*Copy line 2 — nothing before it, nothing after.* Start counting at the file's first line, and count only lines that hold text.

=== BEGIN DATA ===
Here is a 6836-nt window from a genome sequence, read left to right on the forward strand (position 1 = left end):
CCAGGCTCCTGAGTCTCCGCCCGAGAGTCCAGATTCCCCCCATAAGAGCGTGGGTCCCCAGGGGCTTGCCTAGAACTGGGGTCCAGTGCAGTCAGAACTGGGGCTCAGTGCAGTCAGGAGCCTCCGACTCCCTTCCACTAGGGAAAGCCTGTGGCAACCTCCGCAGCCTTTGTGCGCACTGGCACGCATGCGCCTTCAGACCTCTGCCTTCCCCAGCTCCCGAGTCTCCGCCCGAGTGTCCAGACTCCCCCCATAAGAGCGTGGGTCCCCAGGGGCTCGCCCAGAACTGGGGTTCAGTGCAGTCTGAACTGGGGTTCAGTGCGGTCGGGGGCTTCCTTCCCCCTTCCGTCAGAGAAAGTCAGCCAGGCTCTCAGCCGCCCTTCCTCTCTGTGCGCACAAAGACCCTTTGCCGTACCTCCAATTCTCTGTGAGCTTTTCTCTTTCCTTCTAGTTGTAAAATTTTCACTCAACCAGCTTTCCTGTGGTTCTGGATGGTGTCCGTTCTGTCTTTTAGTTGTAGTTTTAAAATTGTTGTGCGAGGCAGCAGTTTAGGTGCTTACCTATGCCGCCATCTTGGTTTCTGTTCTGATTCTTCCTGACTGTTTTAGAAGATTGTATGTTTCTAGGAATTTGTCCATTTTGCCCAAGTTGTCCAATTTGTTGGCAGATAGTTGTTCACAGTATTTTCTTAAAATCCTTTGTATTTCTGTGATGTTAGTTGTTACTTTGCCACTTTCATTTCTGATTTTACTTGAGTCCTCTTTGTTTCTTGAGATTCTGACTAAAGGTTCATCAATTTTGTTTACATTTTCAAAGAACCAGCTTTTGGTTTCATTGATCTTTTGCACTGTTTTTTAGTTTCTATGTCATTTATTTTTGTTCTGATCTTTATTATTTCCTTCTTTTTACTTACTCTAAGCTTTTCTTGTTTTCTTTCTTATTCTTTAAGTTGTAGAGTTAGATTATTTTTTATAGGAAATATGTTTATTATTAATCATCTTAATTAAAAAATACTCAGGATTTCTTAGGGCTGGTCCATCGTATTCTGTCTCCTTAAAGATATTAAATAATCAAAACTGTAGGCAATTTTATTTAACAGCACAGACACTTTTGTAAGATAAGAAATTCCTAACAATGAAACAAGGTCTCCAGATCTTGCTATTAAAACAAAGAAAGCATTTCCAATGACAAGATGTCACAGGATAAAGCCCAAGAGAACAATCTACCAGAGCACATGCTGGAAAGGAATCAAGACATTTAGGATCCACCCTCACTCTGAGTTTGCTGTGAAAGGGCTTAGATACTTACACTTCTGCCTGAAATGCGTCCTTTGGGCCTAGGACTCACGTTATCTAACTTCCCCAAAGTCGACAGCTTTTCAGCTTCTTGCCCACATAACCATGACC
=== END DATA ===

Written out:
CCAGGCTCCTGAGTCTCCGCCCGAGAGTCCAGATTCCCCCCATAAGAGCGTGGGTCCCCAGGGGCTTGCCTAGAACTGGGGTCCAGTGCAGTCAGAACTGGGGCTCAGTGCAGTCAGGAGCCTCCGACTCCCTTCCACTAGGGAAAGCCTGTGGCAACCTCCGCAGCCTTTGTGCGCACTGGCACGCATGCGCCTTCAGACCTCTGCCTTCCCCAGCTCCCGAGTCTCCGCCCGAGTGTCCAGACTCCCCCCATAAGAGCGTGGGTCCCCAGGGGCTCGCCCAGAACTGGGGTTCAGTGCAGTCTGAACTGGGGTTCAGTGCGGTCGGGGGCTTCCTTCCCCCTTCCGTCAGAGAAAGTCAGCCAGGCTCTCAGCCGCCCTTCCTCTCTGTGCGCACAAAGACCCTTTGCCGTACCTCCAATTCTCTGTGAGCTTTTCTCTTTCCTTCTAGTTGTAAAATTTTCACTCAACCAGCTTTCCTGTGGTTCTGGATGGTGTCCGTTCTGTCTTTTAGTTGTAGTTTTAAAATTGTTGTGCGAGGCAGCAGTTTAGGTGCTTACCTATGCCGCCATCTTGGTTTCTGTTCTGATTCTTCCTGACTGTTTTAGAAGATTGTATGTTTCTAGGAATTTGTCCATTTTGCCCAAGTTGTCCAATTTGTTGGCAGATAGTTGTTCACAGTATTTTCTTAAAATCCTTTGTATTTCTGTGATGTTAGTTGTTACTTTGCCACTTTCATTTCTGATTTTACTTGAGTCCTCTTTGTTTCTTGAGATTCTGACTAAAGGTTCATCAATTTTGTTTACATTTTCAAAGAACCAGCTTTTGGTTTCATTGATCTTTTGCACTGTTTTTTAGTTTCTATGTCATTTATTTTTGTTCTGATCTTTATTATTTCCTTCTTTTTACTTACTCTAAGCTTTTCTTGTTTTCTTTCTTATTCTTTAAGTTGTAGAGTTAGATTATTTTTTATAGGAAATATGTTTATTATTAATCATCTTAATTAAAAAATACTCAGGATTTCTTAGGGCTGGTCCATCGTATTCTGTCTCCTTAAAGATATTAAATAATCAAAACTGTAGGCAATTTTATTTAACAGCACAGACACTTTTGTAAGATAAGAAATTCCTAACAATGAAACAAGGTCTCCAGATCTTGCTATTAAAACAAAGAAAGCATTTCCAATGACAAGATGTCACAGGATAAAGCCCAAGAGAACAATCTACCAGAGCACATGCTGGAAAGGAATCAAGACATTTAGGATCCACCCTCACTCTGAGTTTGCTGTGAAAGGGCTTAGATACTTACACTTCTGCCTGAAATGCGTCCTTTGGGCCTAGGACTCACGTTATCTAACTTCCCCAAAGTCGACAGCTTTTCAGCTTCTTGCCCACATAACCATGACC